Blood Sugar Support



The glycemic index of a food is a measure of the speed at which glucose is released into the bloodstream after it’s digested. A whole grain, like brown rice or quinoa will result in a slower release of glucose and a more muted insulin response. On the other hand, a food that’s high in refined carbohydrates, like white bread or soda, will lead to a more rapid release of glucose into the blood and this is likely to cause a reactive spike in insulin.

Because spikes of glucose and insulin lead to less stable blood sugar levels, eating foods that are refined - especially highly processed carbohydrates - can result in an earlier return of hunger – and a tendency to overeat.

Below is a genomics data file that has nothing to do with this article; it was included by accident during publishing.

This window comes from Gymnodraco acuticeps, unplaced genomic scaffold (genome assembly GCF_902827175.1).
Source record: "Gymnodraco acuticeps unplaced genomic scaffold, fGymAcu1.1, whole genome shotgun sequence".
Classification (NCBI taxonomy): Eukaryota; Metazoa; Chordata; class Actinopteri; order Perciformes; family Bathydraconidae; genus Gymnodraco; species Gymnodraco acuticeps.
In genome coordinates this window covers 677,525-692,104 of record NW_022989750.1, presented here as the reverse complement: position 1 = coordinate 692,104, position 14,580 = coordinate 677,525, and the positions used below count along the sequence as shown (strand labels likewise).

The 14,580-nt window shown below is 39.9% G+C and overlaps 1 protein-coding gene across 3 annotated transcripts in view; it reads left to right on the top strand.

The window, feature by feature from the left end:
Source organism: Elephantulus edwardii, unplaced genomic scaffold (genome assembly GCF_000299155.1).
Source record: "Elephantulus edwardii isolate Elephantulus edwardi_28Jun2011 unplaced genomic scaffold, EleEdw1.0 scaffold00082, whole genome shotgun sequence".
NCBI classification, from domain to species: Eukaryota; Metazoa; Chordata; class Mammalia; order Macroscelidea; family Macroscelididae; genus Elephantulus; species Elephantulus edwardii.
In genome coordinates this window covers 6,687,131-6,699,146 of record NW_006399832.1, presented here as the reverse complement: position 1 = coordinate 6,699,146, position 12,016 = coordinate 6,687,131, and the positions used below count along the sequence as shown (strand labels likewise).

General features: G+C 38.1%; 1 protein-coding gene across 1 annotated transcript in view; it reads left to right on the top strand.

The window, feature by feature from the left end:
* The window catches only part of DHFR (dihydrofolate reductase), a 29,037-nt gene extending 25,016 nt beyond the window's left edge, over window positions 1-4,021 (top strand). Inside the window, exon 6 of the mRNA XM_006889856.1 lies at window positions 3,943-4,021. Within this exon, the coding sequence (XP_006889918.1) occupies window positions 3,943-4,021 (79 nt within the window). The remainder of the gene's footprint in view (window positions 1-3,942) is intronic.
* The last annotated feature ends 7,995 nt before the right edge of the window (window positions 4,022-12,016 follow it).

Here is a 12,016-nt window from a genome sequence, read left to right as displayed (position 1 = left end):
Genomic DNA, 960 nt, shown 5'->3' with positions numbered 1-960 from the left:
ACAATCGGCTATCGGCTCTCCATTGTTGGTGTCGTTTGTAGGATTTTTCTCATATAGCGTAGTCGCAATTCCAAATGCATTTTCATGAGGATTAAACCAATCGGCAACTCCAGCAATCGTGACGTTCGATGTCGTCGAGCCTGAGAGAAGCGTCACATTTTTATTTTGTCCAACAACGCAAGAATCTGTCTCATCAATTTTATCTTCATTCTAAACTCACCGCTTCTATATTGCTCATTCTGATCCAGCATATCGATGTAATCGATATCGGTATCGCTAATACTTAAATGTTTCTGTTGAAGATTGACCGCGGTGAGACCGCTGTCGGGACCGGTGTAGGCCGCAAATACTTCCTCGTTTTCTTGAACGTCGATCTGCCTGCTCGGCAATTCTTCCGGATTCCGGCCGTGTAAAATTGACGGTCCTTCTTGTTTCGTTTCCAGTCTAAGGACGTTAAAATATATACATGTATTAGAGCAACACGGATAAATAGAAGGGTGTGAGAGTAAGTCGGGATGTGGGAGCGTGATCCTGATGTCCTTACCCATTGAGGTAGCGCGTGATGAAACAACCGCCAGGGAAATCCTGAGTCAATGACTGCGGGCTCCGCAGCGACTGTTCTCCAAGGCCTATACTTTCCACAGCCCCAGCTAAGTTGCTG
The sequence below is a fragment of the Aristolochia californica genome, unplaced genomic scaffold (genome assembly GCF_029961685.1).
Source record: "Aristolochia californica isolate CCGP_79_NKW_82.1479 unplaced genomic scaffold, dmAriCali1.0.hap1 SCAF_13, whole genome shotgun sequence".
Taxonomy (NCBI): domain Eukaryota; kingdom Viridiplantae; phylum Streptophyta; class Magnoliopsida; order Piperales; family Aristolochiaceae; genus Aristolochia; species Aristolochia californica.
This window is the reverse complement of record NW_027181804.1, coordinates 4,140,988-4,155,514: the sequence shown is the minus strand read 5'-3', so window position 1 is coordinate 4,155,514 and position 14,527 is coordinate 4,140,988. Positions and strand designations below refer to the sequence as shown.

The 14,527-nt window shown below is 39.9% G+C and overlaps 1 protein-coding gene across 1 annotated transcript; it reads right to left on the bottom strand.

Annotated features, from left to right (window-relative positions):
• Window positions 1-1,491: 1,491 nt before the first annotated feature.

The glycemic index of a food is lowered when the food contains fiber or when the food is consumed in combination with protein-rich foods or other foods containing dietary fat. For people who are struggling to manage excess weight or elevated blood sugar levels associated with diabetes, eating foods that have a low glycemic index is especially important, but even healthy individuals will benefit from choosing low glycemic foods. So, when we speak about dietary carbohydrates, we’re actually speaking about a very broad family of foods - some that can be harmful to our long-term health and some that can support it.

Teaching ourselves how to choose the right foods within each nutrient category is one of the keys to success. Course by Maya Adam, MD Directed by William Bottini Editing by William Bottini & Tamsin Orion Special thanks to Michael Pollan, Tracy Rydel, and David Eisenberg

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